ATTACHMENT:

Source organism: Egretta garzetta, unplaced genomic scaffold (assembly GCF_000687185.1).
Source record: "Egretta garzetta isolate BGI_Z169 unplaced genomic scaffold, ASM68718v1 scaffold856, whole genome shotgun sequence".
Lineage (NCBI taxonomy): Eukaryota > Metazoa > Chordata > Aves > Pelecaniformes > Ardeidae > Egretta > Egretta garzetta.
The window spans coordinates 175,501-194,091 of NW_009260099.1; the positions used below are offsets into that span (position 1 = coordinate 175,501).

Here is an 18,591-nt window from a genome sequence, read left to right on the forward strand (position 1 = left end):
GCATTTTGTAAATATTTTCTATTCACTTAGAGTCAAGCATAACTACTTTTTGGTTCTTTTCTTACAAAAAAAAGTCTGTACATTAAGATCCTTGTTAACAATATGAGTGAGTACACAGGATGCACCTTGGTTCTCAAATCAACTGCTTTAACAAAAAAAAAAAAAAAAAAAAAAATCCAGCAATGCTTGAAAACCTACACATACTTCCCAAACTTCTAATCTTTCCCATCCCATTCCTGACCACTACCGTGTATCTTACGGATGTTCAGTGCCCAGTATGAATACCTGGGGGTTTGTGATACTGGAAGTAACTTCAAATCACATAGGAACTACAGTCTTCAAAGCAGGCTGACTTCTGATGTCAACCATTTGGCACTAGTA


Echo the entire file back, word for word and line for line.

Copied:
Source organism: Egretta garzetta, unplaced genomic scaffold (assembly GCF_000687185.1).
Source record: "Egretta garzetta isolate BGI_Z169 unplaced genomic scaffold, ASM68718v1 scaffold856, whole genome shotgun sequence".
Lineage (NCBI taxonomy): Eukaryota > Metazoa > Chordata > Aves > Pelecaniformes > Ardeidae > Egretta > Egretta garzetta.
The window spans coordinates 175,501-194,091 of NW_009260099.1; the positions used below are offsets into that span (position 1 = coordinate 175,501).

Here is an 18,591-nt window from a genome sequence, read left to right on the forward strand (position 1 = left end):
GCATTTTGTAAATATTTTCTATTCACTTAGAGTCAAGCATAACTACTTTTTGGTTCTTTTCTTACAAAAAAAAGTCTGTACATTAAGATCCTTGTTAACAATATGAGTGAGTACACAGGATGCACCTTGGTTCTCAAATCAACTGCTTTAACAAAAAAAAAAAAAAAAAAAAAAATCCAGCAATGCTTGAAAACCTACACATACTTCCCAAACTTCTAATCTTTCCCATCCCATTCCTGACCACTACCGTGTATCTTACGGATGTTCAGTGCCCAGTATGAATACCTGGGGGTTTGTGATACTGGAAGTAACTTCAAATCACATAGGAACTACAGTCTTCAAAGCAGGCTGACTTCTGATGTCAACCATTTGGCACTAGTA